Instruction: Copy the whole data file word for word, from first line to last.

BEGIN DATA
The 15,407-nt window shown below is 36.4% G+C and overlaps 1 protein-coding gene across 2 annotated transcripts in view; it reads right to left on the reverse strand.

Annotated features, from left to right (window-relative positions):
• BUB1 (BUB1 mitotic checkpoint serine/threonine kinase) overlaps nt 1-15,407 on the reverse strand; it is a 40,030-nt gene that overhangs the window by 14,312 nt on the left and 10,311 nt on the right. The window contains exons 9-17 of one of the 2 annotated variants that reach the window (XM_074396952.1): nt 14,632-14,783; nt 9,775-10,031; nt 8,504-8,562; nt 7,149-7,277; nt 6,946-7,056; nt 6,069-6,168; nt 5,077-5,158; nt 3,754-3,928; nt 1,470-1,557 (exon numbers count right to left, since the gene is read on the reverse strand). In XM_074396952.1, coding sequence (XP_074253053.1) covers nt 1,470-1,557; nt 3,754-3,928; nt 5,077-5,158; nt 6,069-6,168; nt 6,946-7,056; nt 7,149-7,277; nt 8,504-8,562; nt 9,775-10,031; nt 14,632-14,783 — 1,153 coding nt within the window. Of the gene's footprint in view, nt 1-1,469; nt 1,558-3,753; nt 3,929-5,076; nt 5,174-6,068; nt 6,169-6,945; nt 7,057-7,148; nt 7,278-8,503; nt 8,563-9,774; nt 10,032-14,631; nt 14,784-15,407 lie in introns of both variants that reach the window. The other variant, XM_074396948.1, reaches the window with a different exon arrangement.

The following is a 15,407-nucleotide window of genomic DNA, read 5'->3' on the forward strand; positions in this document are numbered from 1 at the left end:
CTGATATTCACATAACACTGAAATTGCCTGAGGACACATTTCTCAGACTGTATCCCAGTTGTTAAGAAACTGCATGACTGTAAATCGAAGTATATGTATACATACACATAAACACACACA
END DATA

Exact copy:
The 15,407-nt window shown below is 36.4% G+C and overlaps 1 protein-coding gene across 2 annotated transcripts in view; it reads right to left on the reverse strand.

Annotated features, from left to right (window-relative positions):
• BUB1 (BUB1 mitotic checkpoint serine/threonine kinase) overlaps nt 1-15,407 on the reverse strand; it is a 40,030-nt gene that overhangs the window by 14,312 nt on the left and 10,311 nt on the right. The window contains exons 9-17 of one of the 2 annotated variants that reach the window (XM_074396952.1): nt 14,632-14,783; nt 9,775-10,031; nt 8,504-8,562; nt 7,149-7,277; nt 6,946-7,056; nt 6,069-6,168; nt 5,077-5,158; nt 3,754-3,928; nt 1,470-1,557 (exon numbers count right to left, since the gene is read on the reverse strand). In XM_074396952.1, coding sequence (XP_074253053.1) covers nt 1,470-1,557; nt 3,754-3,928; nt 5,077-5,158; nt 6,069-6,168; nt 6,946-7,056; nt 7,149-7,277; nt 8,504-8,562; nt 9,775-10,031; nt 14,632-14,783 — 1,153 coding nt within the window. Of the gene's footprint in view, nt 1-1,469; nt 1,558-3,753; nt 3,929-5,076; nt 5,174-6,068; nt 6,169-6,945; nt 7,057-7,148; nt 7,278-8,503; nt 8,563-9,774; nt 10,032-14,631; nt 14,784-15,407 lie in introns of both variants that reach the window. The other variant, XM_074396948.1, reaches the window with a different exon arrangement.

The following is a 15,407-nucleotide window of genomic DNA, read 5'->3' on the forward strand; positions in this document are numbered from 1 at the left end:
CTGATATTCACATAACACTGAAATTGCCTGAGGACACATTTCTCAGACTGTATCCCAGTTGTTAAGAAACTGCATGACTGTAAATCGAAGTATATGTATACATACACATAAACACACACA